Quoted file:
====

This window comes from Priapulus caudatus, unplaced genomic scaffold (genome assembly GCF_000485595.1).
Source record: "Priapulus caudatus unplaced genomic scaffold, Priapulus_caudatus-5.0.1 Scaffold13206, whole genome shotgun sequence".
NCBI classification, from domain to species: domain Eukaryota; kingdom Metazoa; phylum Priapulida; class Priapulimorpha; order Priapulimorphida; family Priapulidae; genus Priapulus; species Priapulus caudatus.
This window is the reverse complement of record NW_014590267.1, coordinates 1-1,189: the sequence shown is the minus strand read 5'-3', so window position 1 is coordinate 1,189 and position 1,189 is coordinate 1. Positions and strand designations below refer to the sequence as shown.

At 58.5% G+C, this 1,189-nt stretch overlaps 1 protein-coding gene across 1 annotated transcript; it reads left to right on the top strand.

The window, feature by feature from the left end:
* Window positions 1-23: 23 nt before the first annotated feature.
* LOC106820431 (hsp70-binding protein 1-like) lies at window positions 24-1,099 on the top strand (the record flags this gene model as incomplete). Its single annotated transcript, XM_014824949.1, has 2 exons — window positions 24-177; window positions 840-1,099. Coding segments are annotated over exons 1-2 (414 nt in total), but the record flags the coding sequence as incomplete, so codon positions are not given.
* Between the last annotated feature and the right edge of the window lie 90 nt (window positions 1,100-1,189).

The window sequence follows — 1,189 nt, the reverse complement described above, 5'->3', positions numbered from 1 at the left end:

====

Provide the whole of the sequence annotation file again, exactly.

This window comes from Priapulus caudatus, unplaced genomic scaffold (genome assembly GCF_000485595.1).
Source record: "Priapulus caudatus unplaced genomic scaffold, Priapulus_caudatus-5.0.1 Scaffold13206, whole genome shotgun sequence".
NCBI classification, from domain to species: domain Eukaryota; kingdom Metazoa; phylum Priapulida; class Priapulimorpha; order Priapulimorphida; family Priapulidae; genus Priapulus; species Priapulus caudatus.
This window is the reverse complement of record NW_014590267.1, coordinates 1-1,189: the sequence shown is the minus strand read 5'-3', so window position 1 is coordinate 1,189 and position 1,189 is coordinate 1. Positions and strand designations below refer to the sequence as shown.

At 58.5% G+C, this 1,189-nt stretch overlaps 1 protein-coding gene across 1 annotated transcript; it reads left to right on the top strand.

The window, feature by feature from the left end:
* Window positions 1-23: 23 nt before the first annotated feature.
* LOC106820431 (hsp70-binding protein 1-like) lies at window positions 24-1,099 on the top strand (the record flags this gene model as incomplete). Its single annotated transcript, XM_014824949.1, has 2 exons — window positions 24-177; window positions 840-1,099. Coding segments are annotated over exons 1-2 (414 nt in total), but the record flags the coding sequence as incomplete, so codon positions are not given.
* Between the last annotated feature and the right edge of the window lie 90 nt (window positions 1,100-1,189).

The window sequence follows — 1,189 nt, the reverse complement described above, 5'->3', positions numbered from 1 at the left end: